We pub pretty well in Yorkshire: 3,725 of them in all (or only 17, if you believe Wikipedia). These include not just the highest of all Britain’s 45,000 boozers (the Tan Hill Inn up in the Dales, 528m up, to be precise); but also the oldest.
There are many claimants (this site lists 15) but the Bingley Arms in Bardsey, a pleasant village a few miles northeast of Leeds and a couple of hours ride from my house, is (according to Guinness, or perhaps not) Britain’s most ancient local. So on a sunny day, how could I resist cycling there to investigate…?
The Bingley Arms was already pulling pints in the year 905, for thirsty monks shuttling between the Abbeys of Kirkstall in Leeds and St Mary’s in York. It’s doing the same today, over 1100 years on, for thirsty cycle bloggers also travelling between the cities, albeit with smoother roads and a wider range of gears than in those monks’ most ambitious prayers.
I cycled west from York, along the noisy but smooth and separate cycle path alongside the A64, through Tadcaster, and along country lanes to Bardsey-cum-Rigton. As well as the pub, the village has some other historic buildings, such as a Norman motte’n’bailey castle, and a red phone box, now repurposed as a miniature library.
There’s not much left of the castle now, just twin mounds of earth, whereas the pub – which is more than a century older – is still going strong. As is the yew tree in its beer garden, which – for something reckoned to be over a thousand years old – is looking pretty youthful. Wish I could say the same about me.
Before being renamed in 1780 after Lord Bingley, it was the Priests Inn, and served as a refuge for Catholic clergy in Henry VIII’s purges. There are two priest holes (installed in 1539) visible today, one up inside the main bar’s inglenook fireplace. It barely looks big enough for a dog kennel, never mind a hidey hole for a grown man in a gown and big hat, but it’s larger than it seems.
In fact, at Christmas, Father Christmas – or rather, his locally-sourced stunt double – descends from the nook, with a sack full of gifts. No doubt these days children can track the delivery of their expected parcel via an app.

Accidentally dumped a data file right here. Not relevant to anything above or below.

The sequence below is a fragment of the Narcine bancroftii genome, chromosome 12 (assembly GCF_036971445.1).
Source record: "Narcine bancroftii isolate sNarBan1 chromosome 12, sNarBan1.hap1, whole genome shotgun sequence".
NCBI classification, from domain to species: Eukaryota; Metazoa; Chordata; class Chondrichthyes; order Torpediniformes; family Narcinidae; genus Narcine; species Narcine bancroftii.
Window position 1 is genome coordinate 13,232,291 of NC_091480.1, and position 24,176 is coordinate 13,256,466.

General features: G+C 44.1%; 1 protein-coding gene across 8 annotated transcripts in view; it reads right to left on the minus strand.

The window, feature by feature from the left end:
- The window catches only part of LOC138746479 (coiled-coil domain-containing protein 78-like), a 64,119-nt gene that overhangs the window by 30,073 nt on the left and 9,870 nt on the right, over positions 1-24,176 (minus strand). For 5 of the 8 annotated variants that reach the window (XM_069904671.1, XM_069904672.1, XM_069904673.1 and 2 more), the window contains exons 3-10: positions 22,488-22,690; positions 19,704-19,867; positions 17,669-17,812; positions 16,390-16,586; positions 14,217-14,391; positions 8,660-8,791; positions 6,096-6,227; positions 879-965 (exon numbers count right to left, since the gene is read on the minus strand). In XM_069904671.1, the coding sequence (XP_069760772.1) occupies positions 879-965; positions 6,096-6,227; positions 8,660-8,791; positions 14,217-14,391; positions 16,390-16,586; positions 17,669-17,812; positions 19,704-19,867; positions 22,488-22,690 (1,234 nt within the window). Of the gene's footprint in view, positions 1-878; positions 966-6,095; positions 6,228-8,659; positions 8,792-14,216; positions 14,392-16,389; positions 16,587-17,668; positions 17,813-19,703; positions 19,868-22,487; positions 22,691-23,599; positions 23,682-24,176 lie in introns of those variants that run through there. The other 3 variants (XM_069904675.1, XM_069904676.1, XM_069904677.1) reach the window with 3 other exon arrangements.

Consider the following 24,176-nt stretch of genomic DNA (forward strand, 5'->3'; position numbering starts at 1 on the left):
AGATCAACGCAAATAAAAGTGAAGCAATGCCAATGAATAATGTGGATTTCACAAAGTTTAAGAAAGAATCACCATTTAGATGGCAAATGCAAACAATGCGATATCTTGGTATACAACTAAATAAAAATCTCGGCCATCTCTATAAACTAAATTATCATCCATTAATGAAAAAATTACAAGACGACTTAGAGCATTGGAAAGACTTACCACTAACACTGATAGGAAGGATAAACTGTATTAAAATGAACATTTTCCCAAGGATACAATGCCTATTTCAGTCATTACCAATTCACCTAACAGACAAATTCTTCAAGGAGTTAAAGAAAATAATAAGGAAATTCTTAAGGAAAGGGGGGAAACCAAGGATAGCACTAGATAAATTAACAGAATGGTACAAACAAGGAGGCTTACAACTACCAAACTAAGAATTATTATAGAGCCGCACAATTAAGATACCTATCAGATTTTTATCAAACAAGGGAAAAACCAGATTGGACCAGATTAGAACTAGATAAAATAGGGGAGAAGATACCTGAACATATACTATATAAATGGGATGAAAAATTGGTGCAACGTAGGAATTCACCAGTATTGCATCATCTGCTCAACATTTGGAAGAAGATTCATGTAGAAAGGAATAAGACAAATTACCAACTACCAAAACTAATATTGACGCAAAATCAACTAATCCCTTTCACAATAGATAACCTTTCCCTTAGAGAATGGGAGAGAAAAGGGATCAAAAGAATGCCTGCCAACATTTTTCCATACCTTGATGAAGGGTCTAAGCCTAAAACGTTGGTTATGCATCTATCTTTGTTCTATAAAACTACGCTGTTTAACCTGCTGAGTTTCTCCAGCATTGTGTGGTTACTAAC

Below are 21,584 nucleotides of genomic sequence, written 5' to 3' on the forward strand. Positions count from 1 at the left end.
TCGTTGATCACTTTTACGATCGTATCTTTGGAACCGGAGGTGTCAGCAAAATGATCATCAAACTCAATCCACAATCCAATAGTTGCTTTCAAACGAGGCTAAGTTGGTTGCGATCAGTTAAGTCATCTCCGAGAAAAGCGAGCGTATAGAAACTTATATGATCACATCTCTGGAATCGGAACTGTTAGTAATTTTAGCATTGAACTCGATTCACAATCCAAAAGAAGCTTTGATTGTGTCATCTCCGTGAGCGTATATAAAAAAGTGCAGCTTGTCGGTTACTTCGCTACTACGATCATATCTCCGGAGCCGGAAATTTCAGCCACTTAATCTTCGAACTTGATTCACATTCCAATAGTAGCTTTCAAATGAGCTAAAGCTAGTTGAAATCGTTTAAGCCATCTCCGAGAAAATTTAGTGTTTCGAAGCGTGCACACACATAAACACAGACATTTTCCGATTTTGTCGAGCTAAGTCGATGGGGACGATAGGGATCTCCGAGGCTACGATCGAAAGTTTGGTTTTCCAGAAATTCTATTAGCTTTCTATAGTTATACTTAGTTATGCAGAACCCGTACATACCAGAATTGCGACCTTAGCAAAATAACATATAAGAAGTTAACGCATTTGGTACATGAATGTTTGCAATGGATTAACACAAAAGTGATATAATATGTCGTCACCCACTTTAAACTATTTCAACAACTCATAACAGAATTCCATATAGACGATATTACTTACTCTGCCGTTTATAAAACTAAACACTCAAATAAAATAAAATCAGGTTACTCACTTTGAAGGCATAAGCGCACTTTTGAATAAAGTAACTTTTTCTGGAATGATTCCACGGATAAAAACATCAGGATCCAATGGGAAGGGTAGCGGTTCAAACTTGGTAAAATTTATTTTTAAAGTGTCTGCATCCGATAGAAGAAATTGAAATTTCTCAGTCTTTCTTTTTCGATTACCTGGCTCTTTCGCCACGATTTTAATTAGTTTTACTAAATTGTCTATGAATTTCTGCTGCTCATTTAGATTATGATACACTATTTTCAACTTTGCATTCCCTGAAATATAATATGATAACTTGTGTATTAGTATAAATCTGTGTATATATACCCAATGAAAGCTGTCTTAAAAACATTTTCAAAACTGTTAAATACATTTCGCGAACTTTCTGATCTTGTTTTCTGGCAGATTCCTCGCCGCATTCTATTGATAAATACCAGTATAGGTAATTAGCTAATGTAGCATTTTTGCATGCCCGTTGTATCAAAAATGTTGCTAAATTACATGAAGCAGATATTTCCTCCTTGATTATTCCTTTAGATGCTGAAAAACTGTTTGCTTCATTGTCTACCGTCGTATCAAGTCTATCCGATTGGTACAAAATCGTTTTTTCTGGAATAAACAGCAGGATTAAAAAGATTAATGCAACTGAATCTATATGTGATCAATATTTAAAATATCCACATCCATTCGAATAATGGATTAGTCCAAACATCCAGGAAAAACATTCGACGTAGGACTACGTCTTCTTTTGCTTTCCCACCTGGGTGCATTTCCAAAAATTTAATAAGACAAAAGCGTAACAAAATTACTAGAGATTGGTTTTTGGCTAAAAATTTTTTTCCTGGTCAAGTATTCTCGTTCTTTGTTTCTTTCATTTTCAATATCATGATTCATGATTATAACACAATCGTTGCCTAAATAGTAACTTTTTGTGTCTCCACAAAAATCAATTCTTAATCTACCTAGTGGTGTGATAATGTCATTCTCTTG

The other priest hole, upstairs, is evident from a narrow window and a Buddha statue in the bricked-up ledge that used to be its entrance. The figure was put there in its recent history as a Thai restaurant to keep away evil spirits, but with debatable efficacy: locals claim to see ghosts regularly.
As the pub’s handy information leaflet puts it, ‘Objects have moved or disappeared, pans of water have boiled on stoves which weren’t on and candles have been known to light on their own… A Cavalier, known as a practical joker… has been seen by staff dressed in fine clothes with a large hat. A young Girl is said to have been responsible for strange activity and a mysterious Dog has been seen walking around by visitors!’
It sounds like a lot of things get blamed on the ghosts. My two pints of Ossett Yorkshire Blonde certainly disappeared with mysterious speed. Though of course the task is made easier in these days of enforced table service, because you always get served a bit less than a pint.
Most of the pub is ‘modern’ – in other words, 17th century or later – but there are lots of intriguing historical details. In the spidery old basement, as the amiable and helpful Karen from the pub kindly showed me, is a tunnel leading off to the church, presumably once vital for furtive clerics.
There’s also a full suit of armour on display, which I presume doesn’t have anyone inside it. Another telling period feature is the historically accurate lack of any cycle parking.
And in the tap room, another inglenook fireplace, rediscovered in recent building works (by ‘recently’ we mean the 1700s) has a fully functioning period Dutch oven, still used for baking bread.
From here I took a few back lanes to Weeton station and the train back home, via the grounds of Harewood House – aka the home of TV soap Emmerdale – which I describe in a separate post.
It gave me quite a thrill, as I sat sipping my ale, to think that I was part of a long history of meditative travellers enjoying a refreshment stop here. Here’s to the next thousand years.
Maybe by that time the promised replacement rear cassette for my bike will have finally arrived from the Far East.